But the smaller-scale can be equally impressive and evocative. A highlight is the quiet, isolated mountain village of Montaillou. Its Inquisition records are brought to life in the eponymous bestseller, which lays bare the everyday lives of peasants and heretics. Here you can feel, in the cliché, that you are really stepping back in time. The same is true of the cave complex at Grotte de Niaux, where you can walk into the bowels of the mountains to view prehistoric cave paintings.

Languedoc attracts not just historically minded tourists but ufologists, cultists and mystics. Believers in the Mayan apocalypse of 2012 gathered at Pech de Bugarach mountain waiting to be saved by aliens; they were disappointed on both accounts.

At a guesthouse believed to be the birthplace of the last Cathar perfect (minister), a coven of white witches offered to cure me of my sunburn. Their proposal only made my face turn even redder.

Advice for travellers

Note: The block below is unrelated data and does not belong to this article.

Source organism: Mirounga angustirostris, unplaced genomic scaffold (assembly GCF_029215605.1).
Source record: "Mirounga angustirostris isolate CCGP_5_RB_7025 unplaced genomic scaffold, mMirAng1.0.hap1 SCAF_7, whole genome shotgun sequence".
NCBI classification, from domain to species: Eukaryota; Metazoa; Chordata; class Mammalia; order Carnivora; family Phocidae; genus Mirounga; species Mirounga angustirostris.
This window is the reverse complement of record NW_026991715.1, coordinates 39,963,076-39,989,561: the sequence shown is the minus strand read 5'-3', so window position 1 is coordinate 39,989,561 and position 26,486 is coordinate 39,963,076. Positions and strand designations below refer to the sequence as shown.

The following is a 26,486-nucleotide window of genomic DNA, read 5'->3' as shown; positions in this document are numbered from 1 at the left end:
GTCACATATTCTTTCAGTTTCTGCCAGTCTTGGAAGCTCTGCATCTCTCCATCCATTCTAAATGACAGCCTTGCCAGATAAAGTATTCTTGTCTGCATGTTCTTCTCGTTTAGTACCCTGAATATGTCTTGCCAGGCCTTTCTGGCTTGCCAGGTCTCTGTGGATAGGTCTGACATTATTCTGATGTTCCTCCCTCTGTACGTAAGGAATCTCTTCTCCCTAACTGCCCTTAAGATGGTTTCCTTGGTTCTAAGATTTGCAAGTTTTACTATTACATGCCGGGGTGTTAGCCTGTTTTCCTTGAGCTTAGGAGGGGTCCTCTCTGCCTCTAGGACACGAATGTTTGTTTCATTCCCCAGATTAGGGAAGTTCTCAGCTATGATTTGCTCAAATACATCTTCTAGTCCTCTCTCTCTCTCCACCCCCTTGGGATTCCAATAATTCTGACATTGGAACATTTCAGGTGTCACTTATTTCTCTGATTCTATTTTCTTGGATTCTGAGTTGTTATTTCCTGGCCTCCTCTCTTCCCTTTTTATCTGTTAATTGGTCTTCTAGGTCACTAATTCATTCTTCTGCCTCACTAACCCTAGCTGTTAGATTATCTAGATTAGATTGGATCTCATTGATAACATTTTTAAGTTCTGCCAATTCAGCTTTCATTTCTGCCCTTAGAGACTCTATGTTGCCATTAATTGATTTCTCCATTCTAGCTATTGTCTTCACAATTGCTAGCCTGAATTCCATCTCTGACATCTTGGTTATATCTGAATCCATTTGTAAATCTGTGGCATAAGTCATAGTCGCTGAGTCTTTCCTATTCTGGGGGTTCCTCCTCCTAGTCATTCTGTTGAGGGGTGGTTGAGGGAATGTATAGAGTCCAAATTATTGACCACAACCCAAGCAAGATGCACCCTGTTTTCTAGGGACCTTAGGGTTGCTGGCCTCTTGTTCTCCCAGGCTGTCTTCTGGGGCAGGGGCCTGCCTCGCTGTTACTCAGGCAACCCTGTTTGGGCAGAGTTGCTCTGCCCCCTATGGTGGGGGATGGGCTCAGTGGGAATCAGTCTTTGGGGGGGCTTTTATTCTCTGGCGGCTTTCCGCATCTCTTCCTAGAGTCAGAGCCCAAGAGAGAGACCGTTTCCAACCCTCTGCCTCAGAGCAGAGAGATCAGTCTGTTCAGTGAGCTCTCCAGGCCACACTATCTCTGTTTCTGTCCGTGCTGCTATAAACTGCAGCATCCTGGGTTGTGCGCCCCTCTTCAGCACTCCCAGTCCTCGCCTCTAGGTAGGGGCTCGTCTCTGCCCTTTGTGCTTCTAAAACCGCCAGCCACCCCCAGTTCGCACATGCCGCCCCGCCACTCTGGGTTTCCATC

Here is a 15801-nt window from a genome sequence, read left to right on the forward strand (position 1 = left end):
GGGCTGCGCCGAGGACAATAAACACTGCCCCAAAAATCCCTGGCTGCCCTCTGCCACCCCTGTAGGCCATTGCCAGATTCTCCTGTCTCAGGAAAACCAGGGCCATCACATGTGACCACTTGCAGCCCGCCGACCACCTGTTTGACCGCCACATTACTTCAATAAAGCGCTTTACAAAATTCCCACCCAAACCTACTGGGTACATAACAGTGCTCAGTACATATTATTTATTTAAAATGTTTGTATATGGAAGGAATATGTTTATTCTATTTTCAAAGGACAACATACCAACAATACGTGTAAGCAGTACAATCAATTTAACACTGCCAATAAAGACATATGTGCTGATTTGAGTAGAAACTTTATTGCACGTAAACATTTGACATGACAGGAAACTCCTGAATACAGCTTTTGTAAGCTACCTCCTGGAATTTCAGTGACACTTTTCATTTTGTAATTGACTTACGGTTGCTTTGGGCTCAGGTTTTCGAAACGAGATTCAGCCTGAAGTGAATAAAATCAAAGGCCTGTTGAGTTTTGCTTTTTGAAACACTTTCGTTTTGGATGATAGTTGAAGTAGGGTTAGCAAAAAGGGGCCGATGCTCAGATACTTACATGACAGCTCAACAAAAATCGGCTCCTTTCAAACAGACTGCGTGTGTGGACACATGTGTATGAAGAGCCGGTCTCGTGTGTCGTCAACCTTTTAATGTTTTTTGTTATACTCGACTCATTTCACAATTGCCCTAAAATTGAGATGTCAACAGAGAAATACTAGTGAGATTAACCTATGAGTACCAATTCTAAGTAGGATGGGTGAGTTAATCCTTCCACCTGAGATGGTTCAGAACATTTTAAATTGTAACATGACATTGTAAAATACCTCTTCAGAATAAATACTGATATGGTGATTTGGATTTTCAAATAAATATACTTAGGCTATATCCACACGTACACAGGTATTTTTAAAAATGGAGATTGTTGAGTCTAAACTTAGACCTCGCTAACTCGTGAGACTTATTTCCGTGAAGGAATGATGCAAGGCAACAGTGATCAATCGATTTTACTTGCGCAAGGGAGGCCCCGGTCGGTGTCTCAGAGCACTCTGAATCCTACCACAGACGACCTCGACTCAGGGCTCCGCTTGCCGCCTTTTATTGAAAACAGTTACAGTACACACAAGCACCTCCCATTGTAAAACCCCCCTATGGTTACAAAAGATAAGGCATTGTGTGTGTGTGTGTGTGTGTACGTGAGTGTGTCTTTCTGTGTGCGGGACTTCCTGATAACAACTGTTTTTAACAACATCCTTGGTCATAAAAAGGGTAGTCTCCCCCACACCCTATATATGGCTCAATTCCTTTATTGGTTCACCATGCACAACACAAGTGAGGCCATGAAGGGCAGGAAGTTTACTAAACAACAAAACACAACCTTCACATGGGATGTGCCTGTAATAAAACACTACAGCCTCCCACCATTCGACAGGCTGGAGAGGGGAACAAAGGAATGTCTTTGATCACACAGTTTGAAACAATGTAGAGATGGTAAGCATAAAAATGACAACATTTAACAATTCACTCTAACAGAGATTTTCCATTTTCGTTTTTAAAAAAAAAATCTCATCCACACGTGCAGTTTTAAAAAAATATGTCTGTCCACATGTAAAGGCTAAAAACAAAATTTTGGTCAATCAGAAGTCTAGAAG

Best time to go
July–August sees a host of festivals and ferias take place in the region, but be warned, it can get very busy. Many other events take place at various points during the year, including a medieval festival in Sommieres, in April.

Getting there
Languedoc is served by five regional airports: Nîmes, Montpellier, Carcassonne, Perpignan and Béziers, all of which can be reached by a number of UK airports.

What to pack
A sturdy pair of walking boots and possibly a hiking stick. Also a hat to prevent sunburn – as I discovered to my cost at nearly 4,000ft on the snow-capped Montségur.

What to bring back
The obvious answer is a bottle of wine – though, in a region utterly dominated by vineyards, you may find the choice overwhelming!

Readers’ views

Visited Carcassonne and nearby towns inc Narbonne. Steeped in history, delicious food, friendly people

Been at old Carcassonne long time ago; impressive city walls

Lots of pretty villages and castles about


Sean McGlynn’s forthcoming book, ‘Kill Them All’: Cathars and Carnage in the Albigensian Crusade, will be published in March 2015. Read more about Sean’s experiences in Languedoc at